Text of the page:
The volcanic island Nevis !

The volcanic island Nevis !


In St.Kitts we stayed in the capital Basseterre along with our new couch surfing buddy - a very jovial and cool American.
We stayed on the hill just above the capital Basseterre. It was a place with incredible views. .
St.Kitts and Nevis flag

St.Kitts and Nevis flag


In St.Kitts and Nevis there are many monkeys, more than twice as many as there are people. The people there see them as vermin because they eat all the crops and fruit. They were introduced to the islands 200 years ago by some jerk, and have quickly taken over the place.
Basseterre is a perfectly fine city, but there is not much to see there really. Okay place to walk around half a day before going off to see other places on the island. We spent our first day going to St.Kitts' most famous landmark : Brimstone Hill fortress. It is a very well-preserved fort built by the British, to chase away the French. Just like all the other islands in the Caribbean, St.Kitts has had a lot of different ownership through the years, and there have been many who have struggled to stay on the island. These fights started because everyone wanted to have a tropical island so that they could grow sugarcanes to put in their tea home in England. England and France shared St.Kitts, but it was not a harmonious friendship. It was only just long enough that they could kill all the original Karibs who lived there. They killed 4000 people on a day at the location where the fort is located, and the blood apparently flowed for days afterwards. That's why the place now called "bloody point".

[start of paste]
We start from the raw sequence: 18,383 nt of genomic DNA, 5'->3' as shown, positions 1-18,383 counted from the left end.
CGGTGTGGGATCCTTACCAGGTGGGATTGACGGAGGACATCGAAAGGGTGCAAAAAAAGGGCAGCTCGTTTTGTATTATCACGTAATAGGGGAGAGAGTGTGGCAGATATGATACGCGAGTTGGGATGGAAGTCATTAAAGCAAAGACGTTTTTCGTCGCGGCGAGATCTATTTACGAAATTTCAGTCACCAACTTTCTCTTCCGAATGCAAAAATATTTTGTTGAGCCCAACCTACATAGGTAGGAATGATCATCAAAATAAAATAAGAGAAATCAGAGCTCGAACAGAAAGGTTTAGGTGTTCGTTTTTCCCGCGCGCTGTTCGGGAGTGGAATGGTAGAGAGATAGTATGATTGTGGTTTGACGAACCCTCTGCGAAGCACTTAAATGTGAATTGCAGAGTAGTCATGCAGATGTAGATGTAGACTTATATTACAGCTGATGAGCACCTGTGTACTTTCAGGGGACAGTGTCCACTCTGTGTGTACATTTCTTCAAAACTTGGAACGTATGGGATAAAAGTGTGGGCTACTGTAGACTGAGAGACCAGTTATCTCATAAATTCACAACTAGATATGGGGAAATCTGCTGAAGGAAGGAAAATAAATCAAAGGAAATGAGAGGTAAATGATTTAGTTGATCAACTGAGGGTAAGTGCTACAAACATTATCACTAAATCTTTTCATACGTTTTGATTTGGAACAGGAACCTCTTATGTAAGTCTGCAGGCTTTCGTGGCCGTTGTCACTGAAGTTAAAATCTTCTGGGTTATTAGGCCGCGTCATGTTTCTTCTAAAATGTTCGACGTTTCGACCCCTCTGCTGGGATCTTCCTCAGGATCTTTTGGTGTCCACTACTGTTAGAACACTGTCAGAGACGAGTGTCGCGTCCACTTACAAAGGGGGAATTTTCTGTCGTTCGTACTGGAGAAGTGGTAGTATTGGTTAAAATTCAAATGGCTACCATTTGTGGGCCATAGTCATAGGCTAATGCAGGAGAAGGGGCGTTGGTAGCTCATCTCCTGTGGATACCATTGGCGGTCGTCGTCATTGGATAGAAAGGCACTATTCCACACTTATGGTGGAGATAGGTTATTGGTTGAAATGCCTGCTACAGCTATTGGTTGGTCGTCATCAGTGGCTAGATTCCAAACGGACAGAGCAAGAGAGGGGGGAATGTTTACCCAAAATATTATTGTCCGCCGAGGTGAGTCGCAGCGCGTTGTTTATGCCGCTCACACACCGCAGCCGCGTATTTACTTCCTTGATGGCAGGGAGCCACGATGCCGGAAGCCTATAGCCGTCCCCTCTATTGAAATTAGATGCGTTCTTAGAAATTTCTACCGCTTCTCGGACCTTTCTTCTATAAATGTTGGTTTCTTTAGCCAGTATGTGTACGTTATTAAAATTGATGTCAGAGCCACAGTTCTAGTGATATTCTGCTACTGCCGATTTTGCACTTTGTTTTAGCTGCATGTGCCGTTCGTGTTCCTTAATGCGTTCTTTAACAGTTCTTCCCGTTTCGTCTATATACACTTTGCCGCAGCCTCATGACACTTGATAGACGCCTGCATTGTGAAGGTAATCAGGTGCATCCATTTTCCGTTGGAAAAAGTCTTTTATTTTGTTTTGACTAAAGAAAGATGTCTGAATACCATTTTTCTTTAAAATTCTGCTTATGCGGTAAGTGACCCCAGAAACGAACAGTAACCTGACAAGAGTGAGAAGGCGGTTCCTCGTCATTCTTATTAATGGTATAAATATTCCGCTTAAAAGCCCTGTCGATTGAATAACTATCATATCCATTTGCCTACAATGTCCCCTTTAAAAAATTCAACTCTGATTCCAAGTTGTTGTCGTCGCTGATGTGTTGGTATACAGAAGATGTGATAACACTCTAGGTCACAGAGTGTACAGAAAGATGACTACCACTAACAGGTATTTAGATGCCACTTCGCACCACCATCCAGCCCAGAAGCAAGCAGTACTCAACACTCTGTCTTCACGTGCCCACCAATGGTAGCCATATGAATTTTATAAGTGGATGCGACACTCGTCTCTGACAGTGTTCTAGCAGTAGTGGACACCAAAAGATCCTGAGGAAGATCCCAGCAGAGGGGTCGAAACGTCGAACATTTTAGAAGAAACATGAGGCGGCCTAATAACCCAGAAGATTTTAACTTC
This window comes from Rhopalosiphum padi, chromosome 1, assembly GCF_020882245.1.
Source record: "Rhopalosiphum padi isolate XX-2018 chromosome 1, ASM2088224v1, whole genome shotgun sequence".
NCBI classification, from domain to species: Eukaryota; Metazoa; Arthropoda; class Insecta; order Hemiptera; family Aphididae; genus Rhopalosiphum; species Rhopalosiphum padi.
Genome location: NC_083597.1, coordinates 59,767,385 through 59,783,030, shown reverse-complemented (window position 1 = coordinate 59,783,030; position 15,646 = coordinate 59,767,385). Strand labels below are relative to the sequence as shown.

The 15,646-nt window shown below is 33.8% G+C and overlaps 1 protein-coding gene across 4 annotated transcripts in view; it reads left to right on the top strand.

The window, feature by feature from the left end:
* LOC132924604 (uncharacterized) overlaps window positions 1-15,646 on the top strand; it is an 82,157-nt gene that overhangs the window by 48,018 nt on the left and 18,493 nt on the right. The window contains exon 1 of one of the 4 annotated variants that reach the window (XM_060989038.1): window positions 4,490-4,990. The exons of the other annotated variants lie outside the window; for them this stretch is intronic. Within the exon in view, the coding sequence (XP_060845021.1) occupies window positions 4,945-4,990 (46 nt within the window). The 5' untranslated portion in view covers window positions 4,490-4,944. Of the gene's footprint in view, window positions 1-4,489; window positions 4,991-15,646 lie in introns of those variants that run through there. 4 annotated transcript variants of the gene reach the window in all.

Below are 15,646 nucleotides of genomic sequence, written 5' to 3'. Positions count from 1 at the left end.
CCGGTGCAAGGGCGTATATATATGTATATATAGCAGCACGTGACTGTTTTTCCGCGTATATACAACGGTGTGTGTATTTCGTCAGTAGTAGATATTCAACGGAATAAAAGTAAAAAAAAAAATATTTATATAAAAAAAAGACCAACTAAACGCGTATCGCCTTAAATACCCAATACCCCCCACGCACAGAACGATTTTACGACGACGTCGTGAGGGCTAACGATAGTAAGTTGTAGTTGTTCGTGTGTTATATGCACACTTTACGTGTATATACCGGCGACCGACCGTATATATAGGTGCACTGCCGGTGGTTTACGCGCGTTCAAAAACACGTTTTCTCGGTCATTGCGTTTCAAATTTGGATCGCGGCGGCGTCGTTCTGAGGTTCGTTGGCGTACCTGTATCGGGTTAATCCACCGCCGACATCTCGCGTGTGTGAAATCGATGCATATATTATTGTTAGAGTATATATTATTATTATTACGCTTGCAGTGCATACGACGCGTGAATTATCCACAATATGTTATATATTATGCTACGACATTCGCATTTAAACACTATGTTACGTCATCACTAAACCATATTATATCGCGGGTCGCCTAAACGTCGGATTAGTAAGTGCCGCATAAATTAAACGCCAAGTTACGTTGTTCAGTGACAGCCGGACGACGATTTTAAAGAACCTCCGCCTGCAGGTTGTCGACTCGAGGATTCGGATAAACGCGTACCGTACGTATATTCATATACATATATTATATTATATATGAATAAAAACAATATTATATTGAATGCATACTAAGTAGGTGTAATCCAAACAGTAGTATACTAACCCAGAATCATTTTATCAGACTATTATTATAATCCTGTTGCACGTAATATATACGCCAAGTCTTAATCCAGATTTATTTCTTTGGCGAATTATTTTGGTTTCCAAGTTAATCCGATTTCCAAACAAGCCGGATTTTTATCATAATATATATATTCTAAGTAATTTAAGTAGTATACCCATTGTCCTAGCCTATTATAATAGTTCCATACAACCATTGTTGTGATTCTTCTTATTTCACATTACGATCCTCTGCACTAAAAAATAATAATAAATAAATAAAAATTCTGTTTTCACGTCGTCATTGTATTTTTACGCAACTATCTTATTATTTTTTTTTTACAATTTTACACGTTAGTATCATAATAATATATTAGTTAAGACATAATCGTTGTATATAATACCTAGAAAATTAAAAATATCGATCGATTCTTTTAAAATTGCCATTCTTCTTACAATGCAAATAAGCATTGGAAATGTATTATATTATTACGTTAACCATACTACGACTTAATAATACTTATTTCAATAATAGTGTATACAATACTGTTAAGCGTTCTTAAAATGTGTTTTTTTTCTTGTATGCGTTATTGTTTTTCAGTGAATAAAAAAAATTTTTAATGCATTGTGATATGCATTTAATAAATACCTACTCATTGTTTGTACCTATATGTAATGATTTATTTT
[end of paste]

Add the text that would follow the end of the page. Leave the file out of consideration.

Torunn riding a canon

Torunn riding a canon


The fort was definitely the highlight of St.Kitts. It was very cool, with fantastic views out over the neighboring islands Saba and St.Eustasius. There were many levels of the fort, One level with more canons than the next. It was very difficult for someone to take over the fort. . 1790 came 8000 French and tried to take it from 500 British soldiers. It took them over a month with a huge loss. The month afterwards there was a political agreement in Versailles that caused the French to have to give the island back to the British,. Surely a bummer to those who had been struggling for a month to take over the fort.
On the way down from the fort we saw a colony of green "Verdet" monkeys, but they were not interested in having contact.
To get around the island, we used the local buses, which are really just converted vans. This is the same on about all the Caribbean islands we have visited so far.
The fort is the main attraction on the island, Otherwise there are really not that many things to see. There is a place called Romney Manor which is located in a small forest at a villa halfway between Basseterre and Brimstone Hill Fortress. We went there as well, but were quite disappointed when we found out that it was only a small house with a nice garden. In the house lived a Carib woman who sold various works of art. Actually what I remember most about the place is that we found skinks in the garden. They are small lizards that look like 50/50 mix between lizard and snake. There were also some ruins of a sugar plantation, but this is something you can find everywhere on the Caribbean Islands.